The 'Memorandum of Understanding' ("MOU") shall mean this written agreement signed by the Principals.

'The Parties' shall mean ZANU-PF, the two MDC formations led by Morgan Tsvangirai and by Arthur Mutambara respectively.

'The Principals' shall mean the President and First Secretary of ZANU-PF, Robert Gabriel Mugabe, the President of the one MDC formation, Morgan Richard Tsvangirai and the President of the other MDC formation, Arthur Guseni Oliver Mutambara.

2. Declaration of Commitment

The Parties hereby declare and agree to commit themselves to a dialogue with each other with a view to creating a genuine, viable, permanent and sustainable solution to the Zimbabwean situation and, in particular, to implement this Memorandum of Understanding.

3. Representation

The Parties will be represented by two representatives each in the dialogue.

4. Agenda

The Parties have agreed to the following Agenda:

4.1. Objectives and Priorities of a new Government

(i) Restoration of economic stability and growth
(ii) Sanctions
(iii) Land question
(i) New Constitution
(ii) Promotion of equality, national healing and cohesion, and unity
(iii)External interference
(iv)Free political activity
(v) Rule of law
(vi) State organs and institutions
(vii) Legislative agenda priorities
(i) Security of persons and prevention of violence

(i) Media
(ii) External radio stations

4.2 Framework for a new Government
4.3 Implementation mechanisms
4.4 Global political agreement.

5. Facilitation

The Dialogue shall be facilitated in accordance with the SADC and AU resolutions.

6. Time frames

The Dialogue commenced on 10 July 2008 and will continue until the Parties have finalised all necessary matters, save for short breaks that may be agreed upon for purposes of consultation. It is envisaged that the Dialogue will be completed within a period of two weeks from the date of signing of this MOU.

7. Venue

The Dialogue shall be conducted at such venues as shall be determined by the Facilitator in consultation with the representatives of the Parties.

8. Communication with the media

None of the Parties shall, during the Dialogue period, directly or indirectly communicate the substance of the discussion with the media. The parties shall refrain from negotiating through the media, whether through their representatives to the Dialogue or any of their Party officials.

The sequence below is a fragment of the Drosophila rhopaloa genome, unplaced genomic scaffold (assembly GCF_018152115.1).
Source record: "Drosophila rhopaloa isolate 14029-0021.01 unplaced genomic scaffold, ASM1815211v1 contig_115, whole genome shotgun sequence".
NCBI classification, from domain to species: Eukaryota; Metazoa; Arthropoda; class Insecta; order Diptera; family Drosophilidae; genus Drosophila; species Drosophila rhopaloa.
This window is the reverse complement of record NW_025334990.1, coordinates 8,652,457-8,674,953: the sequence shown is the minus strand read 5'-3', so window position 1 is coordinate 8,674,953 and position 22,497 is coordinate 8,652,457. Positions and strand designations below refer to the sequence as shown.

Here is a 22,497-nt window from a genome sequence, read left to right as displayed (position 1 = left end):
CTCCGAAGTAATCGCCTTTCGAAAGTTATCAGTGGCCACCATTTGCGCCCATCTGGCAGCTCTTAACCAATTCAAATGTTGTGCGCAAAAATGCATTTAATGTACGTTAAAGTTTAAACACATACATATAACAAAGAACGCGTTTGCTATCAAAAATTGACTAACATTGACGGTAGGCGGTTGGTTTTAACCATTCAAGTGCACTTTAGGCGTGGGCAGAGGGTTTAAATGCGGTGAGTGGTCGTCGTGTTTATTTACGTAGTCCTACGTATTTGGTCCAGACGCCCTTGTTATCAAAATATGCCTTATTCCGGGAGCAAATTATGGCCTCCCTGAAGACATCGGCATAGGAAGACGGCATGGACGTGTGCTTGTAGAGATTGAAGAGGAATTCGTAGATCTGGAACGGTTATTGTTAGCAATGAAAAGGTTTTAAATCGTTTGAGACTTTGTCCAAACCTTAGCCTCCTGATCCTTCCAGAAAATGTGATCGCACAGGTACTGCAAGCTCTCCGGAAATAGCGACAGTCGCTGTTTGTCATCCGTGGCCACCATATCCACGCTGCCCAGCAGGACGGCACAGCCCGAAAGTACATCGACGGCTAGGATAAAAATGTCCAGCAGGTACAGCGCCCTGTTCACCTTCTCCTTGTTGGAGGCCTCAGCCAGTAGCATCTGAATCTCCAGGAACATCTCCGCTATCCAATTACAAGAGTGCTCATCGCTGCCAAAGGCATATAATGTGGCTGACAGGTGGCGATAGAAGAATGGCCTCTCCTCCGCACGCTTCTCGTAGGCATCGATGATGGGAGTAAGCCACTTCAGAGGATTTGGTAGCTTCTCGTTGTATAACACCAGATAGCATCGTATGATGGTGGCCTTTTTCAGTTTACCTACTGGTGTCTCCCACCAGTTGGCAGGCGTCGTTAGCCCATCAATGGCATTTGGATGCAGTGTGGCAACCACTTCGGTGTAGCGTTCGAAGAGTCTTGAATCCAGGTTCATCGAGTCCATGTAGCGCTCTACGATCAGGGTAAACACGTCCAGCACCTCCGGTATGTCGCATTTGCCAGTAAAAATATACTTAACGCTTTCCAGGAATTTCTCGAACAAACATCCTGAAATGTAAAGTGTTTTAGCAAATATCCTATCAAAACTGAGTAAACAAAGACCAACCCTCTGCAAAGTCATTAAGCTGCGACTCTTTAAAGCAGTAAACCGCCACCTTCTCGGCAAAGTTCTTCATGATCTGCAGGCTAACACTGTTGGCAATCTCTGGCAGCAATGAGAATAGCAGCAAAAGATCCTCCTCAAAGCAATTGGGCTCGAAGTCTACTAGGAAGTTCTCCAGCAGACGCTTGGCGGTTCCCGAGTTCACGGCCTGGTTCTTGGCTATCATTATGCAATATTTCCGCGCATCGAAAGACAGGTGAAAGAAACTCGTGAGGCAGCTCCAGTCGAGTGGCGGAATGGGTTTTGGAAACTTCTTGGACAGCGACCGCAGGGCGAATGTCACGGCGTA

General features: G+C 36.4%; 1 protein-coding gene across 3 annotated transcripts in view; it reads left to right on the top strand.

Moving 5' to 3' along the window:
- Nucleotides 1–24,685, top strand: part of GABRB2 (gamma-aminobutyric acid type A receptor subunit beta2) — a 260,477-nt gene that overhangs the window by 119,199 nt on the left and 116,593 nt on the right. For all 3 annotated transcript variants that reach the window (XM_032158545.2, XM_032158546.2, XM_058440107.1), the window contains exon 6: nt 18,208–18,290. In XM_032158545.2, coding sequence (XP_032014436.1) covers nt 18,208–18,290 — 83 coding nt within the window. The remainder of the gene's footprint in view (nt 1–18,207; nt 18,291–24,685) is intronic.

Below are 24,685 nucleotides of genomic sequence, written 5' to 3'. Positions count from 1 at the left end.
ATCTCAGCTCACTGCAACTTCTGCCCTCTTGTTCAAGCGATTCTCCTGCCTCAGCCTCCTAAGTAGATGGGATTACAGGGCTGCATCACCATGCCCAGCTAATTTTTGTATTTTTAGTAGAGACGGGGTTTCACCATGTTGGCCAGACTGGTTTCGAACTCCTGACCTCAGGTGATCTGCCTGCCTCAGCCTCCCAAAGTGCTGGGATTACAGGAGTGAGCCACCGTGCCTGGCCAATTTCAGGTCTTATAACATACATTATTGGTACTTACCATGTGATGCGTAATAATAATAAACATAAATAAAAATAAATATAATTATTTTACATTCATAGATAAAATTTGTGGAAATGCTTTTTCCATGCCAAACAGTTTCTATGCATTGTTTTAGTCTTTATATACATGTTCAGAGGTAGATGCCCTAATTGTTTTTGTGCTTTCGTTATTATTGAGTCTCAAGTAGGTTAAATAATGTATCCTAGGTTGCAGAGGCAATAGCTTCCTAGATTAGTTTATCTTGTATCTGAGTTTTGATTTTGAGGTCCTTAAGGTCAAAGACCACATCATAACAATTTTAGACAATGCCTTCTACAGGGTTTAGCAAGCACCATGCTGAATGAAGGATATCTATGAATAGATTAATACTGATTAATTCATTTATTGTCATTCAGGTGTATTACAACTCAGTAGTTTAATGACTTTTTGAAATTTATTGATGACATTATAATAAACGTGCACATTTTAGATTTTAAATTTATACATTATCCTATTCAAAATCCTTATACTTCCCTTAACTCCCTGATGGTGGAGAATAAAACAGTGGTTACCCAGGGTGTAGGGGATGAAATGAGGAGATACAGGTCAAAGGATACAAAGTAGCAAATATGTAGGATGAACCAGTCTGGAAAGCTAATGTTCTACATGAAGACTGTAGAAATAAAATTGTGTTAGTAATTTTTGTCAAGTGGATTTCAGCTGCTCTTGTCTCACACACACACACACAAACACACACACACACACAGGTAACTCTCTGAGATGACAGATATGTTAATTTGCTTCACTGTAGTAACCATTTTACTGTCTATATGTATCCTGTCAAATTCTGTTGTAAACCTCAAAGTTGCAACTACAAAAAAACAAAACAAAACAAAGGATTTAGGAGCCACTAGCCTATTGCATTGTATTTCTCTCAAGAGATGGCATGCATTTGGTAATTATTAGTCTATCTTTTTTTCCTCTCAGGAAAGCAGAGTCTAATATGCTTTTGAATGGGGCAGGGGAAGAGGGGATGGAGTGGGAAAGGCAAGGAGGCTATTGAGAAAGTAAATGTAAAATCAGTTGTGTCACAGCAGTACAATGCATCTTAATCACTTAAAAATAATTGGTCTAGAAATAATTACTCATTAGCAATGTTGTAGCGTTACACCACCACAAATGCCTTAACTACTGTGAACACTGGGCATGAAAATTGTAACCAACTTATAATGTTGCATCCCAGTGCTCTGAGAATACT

9. Decisions by the Parties

The Parties shall not, during the subsistence of the Dialogue, take any decisions or measures that have a bearing on the agenda of the Dialogue, save by consensus. Such decisions or measures include, but are not limited to the convening of Parliament or the formation of a new government.

10. Interim measures
10.1 Security of persons

(a) Each Party will issue a statement condemning the promotion and use of violence and call for peace in the country and shall take all measures necessary to ensure that the structures and institutions it controls are not engaged in the perpetration of violence.

(b) The Parties are committed to ensuring that the law is applied fairly and justly to all persons irrespective of political affiliation.

(c) The Parties will take all necessary measures to eliminate all forms of political violence, including by non-state actors, and to ensure the security of persons and property.

(d) The Parties agree that, in the interim, they will work together to ensure the safety of any displaced persons and their safe return home and that humanitarian and social welfare organisations are enabled to render such assistance as might be required.

10.2 Hate speech

The Parties shall refrain from using abusive language that may incite hostility, political intolerance and ethnic hatred or undermine each other.

11. The role of SADC and the AU

The implementation of the Global Political Agreement that the Parties will conclude shall be underwritten and guaranteed by the Facilitator, SADC and the AU.

12. Execution of the agreement

This agreement shall be signed by the Principals in the presence of each other and shall be witnessed by the Facilitator.

Signed at Harare this 21st day of July 2008.

Robert G. Mugabe
President, ZANU-PF

Morgan R. Tsvangirai
President, MDC

Arthur G. O. Mutambara
President, MDC

Thabo Mbeki
SADC Facilitator